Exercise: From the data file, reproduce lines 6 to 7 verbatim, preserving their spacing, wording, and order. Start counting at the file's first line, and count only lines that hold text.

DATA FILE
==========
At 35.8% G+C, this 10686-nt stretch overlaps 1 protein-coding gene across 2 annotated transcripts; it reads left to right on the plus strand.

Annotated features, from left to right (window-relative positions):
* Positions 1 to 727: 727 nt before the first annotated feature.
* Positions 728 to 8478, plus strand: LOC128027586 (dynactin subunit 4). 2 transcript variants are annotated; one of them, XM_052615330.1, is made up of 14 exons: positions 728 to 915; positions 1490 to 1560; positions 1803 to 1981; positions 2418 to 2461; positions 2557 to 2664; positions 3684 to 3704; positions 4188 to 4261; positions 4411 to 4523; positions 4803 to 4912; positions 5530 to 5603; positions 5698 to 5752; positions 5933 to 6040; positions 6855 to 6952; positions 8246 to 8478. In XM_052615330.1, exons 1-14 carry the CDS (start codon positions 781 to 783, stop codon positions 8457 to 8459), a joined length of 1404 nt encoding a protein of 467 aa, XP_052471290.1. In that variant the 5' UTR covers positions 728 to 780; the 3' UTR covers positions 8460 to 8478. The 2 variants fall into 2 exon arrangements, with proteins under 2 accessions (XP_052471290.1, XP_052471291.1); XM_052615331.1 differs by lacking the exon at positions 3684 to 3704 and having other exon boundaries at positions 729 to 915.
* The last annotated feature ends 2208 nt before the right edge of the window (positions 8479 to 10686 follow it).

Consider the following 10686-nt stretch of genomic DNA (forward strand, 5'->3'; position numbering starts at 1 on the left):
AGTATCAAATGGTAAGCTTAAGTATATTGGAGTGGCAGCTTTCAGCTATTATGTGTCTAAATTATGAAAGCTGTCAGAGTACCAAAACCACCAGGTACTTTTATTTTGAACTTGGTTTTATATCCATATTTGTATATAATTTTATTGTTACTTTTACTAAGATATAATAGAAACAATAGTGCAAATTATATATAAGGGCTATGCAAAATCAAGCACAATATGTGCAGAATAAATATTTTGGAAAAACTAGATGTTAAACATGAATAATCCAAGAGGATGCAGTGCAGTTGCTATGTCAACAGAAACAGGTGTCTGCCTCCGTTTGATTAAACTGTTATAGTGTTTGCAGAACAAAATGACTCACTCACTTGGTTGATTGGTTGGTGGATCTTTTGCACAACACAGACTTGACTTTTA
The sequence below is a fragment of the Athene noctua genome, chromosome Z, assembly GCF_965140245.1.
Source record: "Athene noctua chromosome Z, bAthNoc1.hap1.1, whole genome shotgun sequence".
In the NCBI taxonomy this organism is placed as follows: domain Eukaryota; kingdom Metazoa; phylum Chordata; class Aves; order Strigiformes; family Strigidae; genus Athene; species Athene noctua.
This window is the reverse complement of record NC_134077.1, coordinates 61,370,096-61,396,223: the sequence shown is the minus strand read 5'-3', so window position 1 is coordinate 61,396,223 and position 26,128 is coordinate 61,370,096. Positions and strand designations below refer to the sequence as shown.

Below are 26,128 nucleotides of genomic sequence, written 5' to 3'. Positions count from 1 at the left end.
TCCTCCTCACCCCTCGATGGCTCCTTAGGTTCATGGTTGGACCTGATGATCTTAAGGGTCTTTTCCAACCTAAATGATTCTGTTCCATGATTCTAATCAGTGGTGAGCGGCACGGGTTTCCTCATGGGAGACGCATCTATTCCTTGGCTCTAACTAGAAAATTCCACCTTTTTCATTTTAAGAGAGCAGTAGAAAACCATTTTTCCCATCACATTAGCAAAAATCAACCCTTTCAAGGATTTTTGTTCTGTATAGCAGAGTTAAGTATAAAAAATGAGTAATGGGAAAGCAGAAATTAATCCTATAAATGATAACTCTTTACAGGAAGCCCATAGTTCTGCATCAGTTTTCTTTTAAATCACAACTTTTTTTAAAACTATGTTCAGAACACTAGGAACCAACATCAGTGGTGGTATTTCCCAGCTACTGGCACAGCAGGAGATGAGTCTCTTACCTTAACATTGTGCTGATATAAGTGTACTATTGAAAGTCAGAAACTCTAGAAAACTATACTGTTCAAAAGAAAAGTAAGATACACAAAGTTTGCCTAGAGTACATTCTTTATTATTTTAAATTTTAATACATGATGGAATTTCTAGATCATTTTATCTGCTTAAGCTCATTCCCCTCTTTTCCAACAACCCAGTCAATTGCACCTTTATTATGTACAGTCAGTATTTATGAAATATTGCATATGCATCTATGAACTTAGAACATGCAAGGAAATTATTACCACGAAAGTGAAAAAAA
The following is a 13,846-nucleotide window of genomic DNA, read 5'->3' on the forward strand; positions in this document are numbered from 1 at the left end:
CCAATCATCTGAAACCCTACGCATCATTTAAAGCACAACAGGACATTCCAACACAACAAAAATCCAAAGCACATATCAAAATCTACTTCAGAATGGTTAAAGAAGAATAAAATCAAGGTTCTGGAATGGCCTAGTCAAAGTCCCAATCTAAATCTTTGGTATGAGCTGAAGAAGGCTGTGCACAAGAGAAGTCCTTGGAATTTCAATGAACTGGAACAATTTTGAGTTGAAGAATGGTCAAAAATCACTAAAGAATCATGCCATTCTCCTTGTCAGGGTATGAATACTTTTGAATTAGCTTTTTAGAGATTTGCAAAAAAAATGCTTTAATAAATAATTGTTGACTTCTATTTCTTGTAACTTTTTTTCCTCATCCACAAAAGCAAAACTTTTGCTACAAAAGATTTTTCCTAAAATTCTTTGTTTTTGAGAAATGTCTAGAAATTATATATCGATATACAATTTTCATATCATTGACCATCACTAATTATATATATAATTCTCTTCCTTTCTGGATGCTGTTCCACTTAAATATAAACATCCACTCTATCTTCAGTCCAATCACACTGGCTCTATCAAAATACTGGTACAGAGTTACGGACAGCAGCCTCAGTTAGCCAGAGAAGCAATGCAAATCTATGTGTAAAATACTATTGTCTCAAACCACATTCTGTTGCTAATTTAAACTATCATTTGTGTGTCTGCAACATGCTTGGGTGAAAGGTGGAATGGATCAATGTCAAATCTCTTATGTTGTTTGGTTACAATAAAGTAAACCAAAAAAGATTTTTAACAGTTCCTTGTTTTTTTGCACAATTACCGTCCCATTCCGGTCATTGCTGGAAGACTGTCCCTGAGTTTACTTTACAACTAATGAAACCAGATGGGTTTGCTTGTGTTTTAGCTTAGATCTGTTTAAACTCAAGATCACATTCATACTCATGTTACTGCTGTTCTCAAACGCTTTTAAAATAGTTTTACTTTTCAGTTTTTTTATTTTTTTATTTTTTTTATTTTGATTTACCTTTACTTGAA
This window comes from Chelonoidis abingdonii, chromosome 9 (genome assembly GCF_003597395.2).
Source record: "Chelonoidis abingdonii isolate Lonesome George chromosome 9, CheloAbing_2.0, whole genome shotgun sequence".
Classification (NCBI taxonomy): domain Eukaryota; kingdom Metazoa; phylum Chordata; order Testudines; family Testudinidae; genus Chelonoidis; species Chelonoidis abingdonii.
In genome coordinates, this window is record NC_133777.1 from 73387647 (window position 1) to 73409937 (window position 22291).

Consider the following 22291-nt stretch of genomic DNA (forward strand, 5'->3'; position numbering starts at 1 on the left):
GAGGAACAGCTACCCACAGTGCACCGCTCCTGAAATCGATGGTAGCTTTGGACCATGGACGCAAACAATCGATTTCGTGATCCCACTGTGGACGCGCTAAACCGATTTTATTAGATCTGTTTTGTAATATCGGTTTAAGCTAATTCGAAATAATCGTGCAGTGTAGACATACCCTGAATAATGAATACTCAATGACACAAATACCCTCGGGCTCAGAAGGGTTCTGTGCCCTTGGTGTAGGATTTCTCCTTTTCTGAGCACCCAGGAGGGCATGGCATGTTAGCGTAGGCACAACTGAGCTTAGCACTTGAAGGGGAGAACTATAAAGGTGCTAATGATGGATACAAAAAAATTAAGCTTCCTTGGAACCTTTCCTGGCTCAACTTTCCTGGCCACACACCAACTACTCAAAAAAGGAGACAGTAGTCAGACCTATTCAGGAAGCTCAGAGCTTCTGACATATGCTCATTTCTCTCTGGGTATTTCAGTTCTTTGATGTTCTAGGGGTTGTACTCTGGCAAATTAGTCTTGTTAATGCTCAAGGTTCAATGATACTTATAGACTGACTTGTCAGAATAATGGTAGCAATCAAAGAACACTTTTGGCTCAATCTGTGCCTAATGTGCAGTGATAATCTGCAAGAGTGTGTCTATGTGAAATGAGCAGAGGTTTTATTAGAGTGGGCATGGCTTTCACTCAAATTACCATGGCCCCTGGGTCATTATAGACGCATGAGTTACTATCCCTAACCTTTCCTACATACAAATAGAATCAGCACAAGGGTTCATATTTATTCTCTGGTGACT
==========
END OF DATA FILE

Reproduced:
Consider the following 10686-nt stretch of genomic DNA (forward strand, 5'->3'; position numbering starts at 1 on the left):
AGTATCAAATGGTAAGCTTAAGTATATTGGAGTGGCAGCTTTCAGCTATTATGTGTCTAAATTATGAAAGCTGTCAGAGTACCAAAACCACCAGGTACTTTTATTTTGAACTTGGTTTTATATCCATATTTGTATATAATTTTATTGTTACTTTTACTAAGATATAATAGAAACAATAGTGCAAATTATATATAAGGGCTATGCAAAATCAAGCACAATATGTGCAGAATAAATATTTTGGAAAAACTAGATGTTAAACATGAATAATCCAAGAGGATGCAGTGCAGTTGCTATGTCAACAGAAACAGGTGTCTGCCTCCGTTTGATTAAACTGTTATAGTGTTTGCAGAACAAAATGACTCACTCACTTGGTTGATTGGTTGGTGGATCTTTTGCACAACACAGACTTGACTTTTA